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From rock painting to blogging

By Melissa Gardiner

We assume that First World countries introduced social media tools, such as blogging and digital storytelling, to Africa. In his speech “From rock paintings to mental acrobatics”, Ndesanjo Macha kicked off the 2007 Digital Citizen Indaba in Grahamstown on Sunday saying that Africa already had social media before the emergence of the digital age. Africa has a strong tradition of collective storytelling, of taking thoughts and ideas and putting them in a public space. In prehistoric times, Africans used rock paintings to bring their thoughts into the public space. In essence, rock painters were the bloggers of their time; rocks were their blogs.

Africa is making great strides in online social media through predominantly mobile technology. Macha said that social media and blogs are specifically relevant to Africa, comparing so-called “Western” online social media with age-old African concepts. Wikipedia, for example, is an online encyclopedia that anyone can edit. It is a collaborative tool to create and share knowledge, which is not a new idea to Africans. Sites like Free Culture allow people to own the means and processes of production. Macha says this concept is linked closely to the African belief of “ubuntu”, meaning “I am, because you are”.

Macha highlighted issues that will be dealt throughout the DCI, including the creation and expression of our individual and collective African identies. For Africa, Macha emphasises the potential of social media to build communities. For Africa truly to take advantage of social media, specifically the blogosphere, Macha says “as the collective [Africans] are more”. Just as rock painters used the tools they had available to them to share their thoughts and ideas with their communities, so Africans can use the tools of the digital age — that is, blogging — to share their stories with the globe.

Gardiner is a student in the New Media Lab at Rhodes University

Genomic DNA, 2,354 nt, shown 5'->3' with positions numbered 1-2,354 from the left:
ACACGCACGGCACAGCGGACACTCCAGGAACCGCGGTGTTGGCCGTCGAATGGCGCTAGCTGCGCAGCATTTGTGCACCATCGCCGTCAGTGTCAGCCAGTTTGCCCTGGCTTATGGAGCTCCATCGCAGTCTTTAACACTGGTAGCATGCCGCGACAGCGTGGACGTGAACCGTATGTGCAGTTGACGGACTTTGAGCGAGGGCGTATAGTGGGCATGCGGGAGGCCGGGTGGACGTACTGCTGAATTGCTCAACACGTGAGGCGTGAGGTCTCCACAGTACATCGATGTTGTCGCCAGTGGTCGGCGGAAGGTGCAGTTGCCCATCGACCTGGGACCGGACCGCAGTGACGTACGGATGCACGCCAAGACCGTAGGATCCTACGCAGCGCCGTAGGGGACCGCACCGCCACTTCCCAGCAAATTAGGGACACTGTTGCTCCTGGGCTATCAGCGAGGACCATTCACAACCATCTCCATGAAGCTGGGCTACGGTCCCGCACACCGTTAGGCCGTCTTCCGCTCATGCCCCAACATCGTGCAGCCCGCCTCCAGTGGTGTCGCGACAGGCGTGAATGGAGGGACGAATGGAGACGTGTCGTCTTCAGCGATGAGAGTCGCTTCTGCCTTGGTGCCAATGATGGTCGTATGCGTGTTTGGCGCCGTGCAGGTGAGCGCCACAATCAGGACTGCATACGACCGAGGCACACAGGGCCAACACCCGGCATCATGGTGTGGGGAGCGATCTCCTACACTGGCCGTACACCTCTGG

• People have an innate need and desire to communicate. Be part of the great conversation and join us as we discuss issues around blogging, social networking and cyber identity raised at the second Digital Citizen Indaba, held on 9 September 2007 in Grahamstown, South Africa. Catch a detailed overview of the event on Wiki


  1. Bridget McNulty Bridget McNulty 9 September 2007

    I was initially very hesitant about blogging (why would anyone want to read my ramblings?) but it has to be said that the potential to create mass-conversation about topics that you’re passionate about is unrivalled.
    Perhaps blogging will be the ubuntu glue of the modern age, as you say…

  2. BRE BRE 10 September 2007

    I would have missed the opening of the 2nd Annual Digital Citzen Indaba 2007 if it were not for references about this conference I found today in posts from Africa’s top blog authors (i.e. Duadi Were of Mentalacrobatics). The idea of publishing a conference wiki and the fact that the DCI 2007 blog is being hosted & published by South Africa’s Mail & Guardian Online is just excellent.

    We’re following you here in the Sphere in Germany so “bust it out” at the DCI 2007 in Grahamstown, South Africa. Great job of organization and support from the New Media Lab folks at Rhodes University School of Journalism.

  3. bantugbro bantugbro 14 September 2007

    Sawa sawa kijana naona umewapatia changamoto nzuri kwani we will never reach where we are going if we dont want to aknowledge where we came from..

  4. kamala lutatinisibwa kamala lutatinisibwa 18 September 2007

    yap, this is great, it made even some young tanzanian like me to interest in iformation sharing throuh the net where am also bloging, this is the great idea and macha is a roll model for we young bloggers.

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